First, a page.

The IB antibody titer in each group of serum is shown in Figure 1. The titer of IB antibody in the serum of group I was significantly higher than that of the other groups (), and the retention time of the high-level antibody titer was longer. The difference of IB antibody titer in the serum between group II and group IV was not obvious (); however, the two groups were much higher than group III in antibody titer in the serum. The IB antibody titer in the serum of group V was 0. The IB antibody titer in the serum of groups I to IV peaked at 21 days after immunization and then began to decrease. The IB antibody titer in the serum of group III was extremely lower than that of group I (), group II, and group IV ().

3.3. Changes of the Immune Organ Index
3.3.1. The Change of the Bursal Index

The bursal index of group I was much higher than that of the other groups (). The difference of the bursal index between group II and group IV was not obvious (), but their indexes were significantly higher compared with that of group III. The bursal index of group III was obviously lower than that of group I (), group II, and group IV (), shown in Figure 2.

3.3.2. The Change of the Thymus Index

The thymus index of group I was significantly higher than that of the other groups (). The thymus index of group IV was much higher than that of groups II, III, and V (). The thymus index of group II was much higher than that of group III (). The thymus index of group III was obviously lower than that of group I (), group II, group IV, and group V (), shown in Figure 3.

3.3.3. The Change of the Spleen Index

The spleen index of group I was significantly higher than that of the other groups (). The spleen index of group IV was much higher than that of groups II, III, and V (). There was no remarkable difference in the spleen index between group II and group V (). The spleen index of group III was obviously lower than that of group I (), group II, group IV, and group V (), shown in Figure 4.

3.4. Changes of Peripheral Blood Lymphocyte Transformation Rate

The changes of transformation rate of peripheral blood lymphocytes of each group are shown in Figure 5. The results showed that the transformation rate of peripheral blood lymphocytes in group I was significantly higher than that of the other groups (). The transformation rate of peripheral blood lymphocytes in group II was obviously lower than that of group IV (). The transformation rate of peripheral blood lymphocytes of group III was much lower than that of the other groups () and was decreased rapidly after 28 days.

3.5. Changes of CD4+ T Lymphocytes in the Peripheral Blood

The changes of CD4+ T lymphocytes in the peripheral blood are shown in Table 1. The content of CD4+ T lymphocytes in the peripheral blood of group III was significantly lower than that of the other groups (). The content of CD4+ T lymphocytes in the peripheral blood of group I was obviously higher than that of the other groups (). The content of CD4+ T lymphocytes in the peripheral blood of group II and group IV showed no observable difference (). The content of CD4+ lymphocytes in the peripheral blood of group II and IV was much higher than that of group V (). The content of CD4+ lymphocytes in the peripheral blood of group I to group IV reached a peak after 21 days and then slowly decreased.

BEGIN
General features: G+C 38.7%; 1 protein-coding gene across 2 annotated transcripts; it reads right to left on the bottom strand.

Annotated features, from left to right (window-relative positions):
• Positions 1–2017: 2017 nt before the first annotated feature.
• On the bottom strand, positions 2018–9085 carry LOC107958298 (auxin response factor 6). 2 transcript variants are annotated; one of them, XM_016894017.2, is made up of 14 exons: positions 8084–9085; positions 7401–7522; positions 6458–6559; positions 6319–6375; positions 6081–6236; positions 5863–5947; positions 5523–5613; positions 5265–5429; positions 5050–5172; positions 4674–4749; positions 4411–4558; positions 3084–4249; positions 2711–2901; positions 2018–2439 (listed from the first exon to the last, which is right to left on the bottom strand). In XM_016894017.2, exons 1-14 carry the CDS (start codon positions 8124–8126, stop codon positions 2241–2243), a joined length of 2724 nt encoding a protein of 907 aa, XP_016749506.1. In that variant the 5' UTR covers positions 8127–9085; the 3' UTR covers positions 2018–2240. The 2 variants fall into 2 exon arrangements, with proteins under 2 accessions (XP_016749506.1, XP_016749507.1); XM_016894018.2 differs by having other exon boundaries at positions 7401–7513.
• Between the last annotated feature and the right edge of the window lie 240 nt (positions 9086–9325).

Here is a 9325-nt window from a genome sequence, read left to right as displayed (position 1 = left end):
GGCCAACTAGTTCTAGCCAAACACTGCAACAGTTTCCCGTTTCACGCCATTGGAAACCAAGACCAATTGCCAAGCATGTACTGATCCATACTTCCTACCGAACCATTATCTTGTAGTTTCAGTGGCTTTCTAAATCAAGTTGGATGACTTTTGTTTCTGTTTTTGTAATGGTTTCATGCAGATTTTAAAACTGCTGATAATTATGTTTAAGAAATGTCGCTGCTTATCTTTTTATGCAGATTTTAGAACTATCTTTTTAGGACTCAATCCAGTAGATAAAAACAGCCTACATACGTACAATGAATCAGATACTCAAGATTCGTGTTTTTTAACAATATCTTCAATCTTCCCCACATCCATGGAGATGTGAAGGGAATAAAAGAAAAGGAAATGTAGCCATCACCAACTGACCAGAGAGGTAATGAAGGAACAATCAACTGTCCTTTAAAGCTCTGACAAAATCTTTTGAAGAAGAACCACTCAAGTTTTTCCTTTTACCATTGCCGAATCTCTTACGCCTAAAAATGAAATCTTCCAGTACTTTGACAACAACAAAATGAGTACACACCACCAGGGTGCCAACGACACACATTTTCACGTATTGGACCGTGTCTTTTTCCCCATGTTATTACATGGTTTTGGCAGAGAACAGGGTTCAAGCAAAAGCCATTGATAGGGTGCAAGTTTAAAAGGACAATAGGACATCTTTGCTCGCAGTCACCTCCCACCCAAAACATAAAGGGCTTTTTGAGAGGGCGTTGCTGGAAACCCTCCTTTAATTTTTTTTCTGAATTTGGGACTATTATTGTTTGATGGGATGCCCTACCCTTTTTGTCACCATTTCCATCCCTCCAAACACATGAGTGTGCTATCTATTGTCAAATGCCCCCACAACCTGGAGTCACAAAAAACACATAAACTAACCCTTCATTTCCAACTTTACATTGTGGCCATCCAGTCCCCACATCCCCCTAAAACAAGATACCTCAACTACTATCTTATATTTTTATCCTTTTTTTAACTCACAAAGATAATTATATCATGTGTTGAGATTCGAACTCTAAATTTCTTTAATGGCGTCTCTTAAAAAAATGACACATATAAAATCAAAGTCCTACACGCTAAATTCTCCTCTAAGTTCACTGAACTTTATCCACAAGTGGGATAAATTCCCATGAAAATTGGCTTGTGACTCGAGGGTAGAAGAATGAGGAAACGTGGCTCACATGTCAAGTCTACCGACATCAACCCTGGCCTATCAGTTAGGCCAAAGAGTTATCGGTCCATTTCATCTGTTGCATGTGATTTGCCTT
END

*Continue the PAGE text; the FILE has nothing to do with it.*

GroupsDays postinoculation and lymphocyte transformation rates
7142128354249

I (RPPS+IB)aaaaaaa
II (RPPS+IB+ALV-J)bbbbbbb
III (IB+ALV-J)AAAAA
IV (IB)
V (control)

Note: groups with different superscript lowercase letters are statistically different at ; groups with superscript capital letters are statistically extremely different ().
3.6. Changes of CD8+ T Lymphocytes in the Peripheral Blood

The changes of CD8+ T lymphocytes in the peripheral blood are shown in Table 2. The content of CD8+ lymphocytes in the peripheral blood of group I was significantly higher than that of the other groups (). The content of CD8+ lymphocytes in the peripheral blood of group III was obviously lower than that of the other groups (). The content of CD8+ lymphocytes in the peripheral blood of group II and group IV showed no observable difference (). The content of CD4+ lymphocytes in the peripheral blood of group I to group IV reached a peak after 21 days and then decreased slowly.


GroupsDays postinoculation and lymphocyte transformation rates
7142128354249

I (RPPS+IB)
II (RPPS+IB+ALV-J)
III (IB+ALV-J)
IV (IB)
V (control)

Note: groups with different superscript lowercase letters are statistically different at ; groups with superscript capital letters are statistically extremely different ().
3.7. Changes of Cytokine IL-2 Level in the Serum

The results in Figure 6 showed that the level of cytokine IL-2 in the serum of group I was significantly higher than that of the other groups (). The level of cytokine IL-2 in the serum of group II was much higher than that of group III (). The level of cytokine IL-2 in the serum of group II was obviously lower than that of group IV (). The levels of cytokine IL-2 within the first 7 days of group III and group V showed no observable difference (). However, the difference became significant from the 7th day to the 28th day and returned the value within the first 7 days after 28 days ().

3.8. Changes of Cytokine IFN-γ Level in the Serum

The results in Figure 7 showed that the level of cytokine IFN-γ in the serum of group I was significantly higher than that of the other groups (). There was no obvious difference in the IFN-γ level between group III and group V (). The level of cytokine IFN-γ of groups II and IV showed no observable difference within the first 14 days (), while the difference became significant after 14 days (). The cytokine IFN-γ content in the serum of group II was much higher than that of group III ().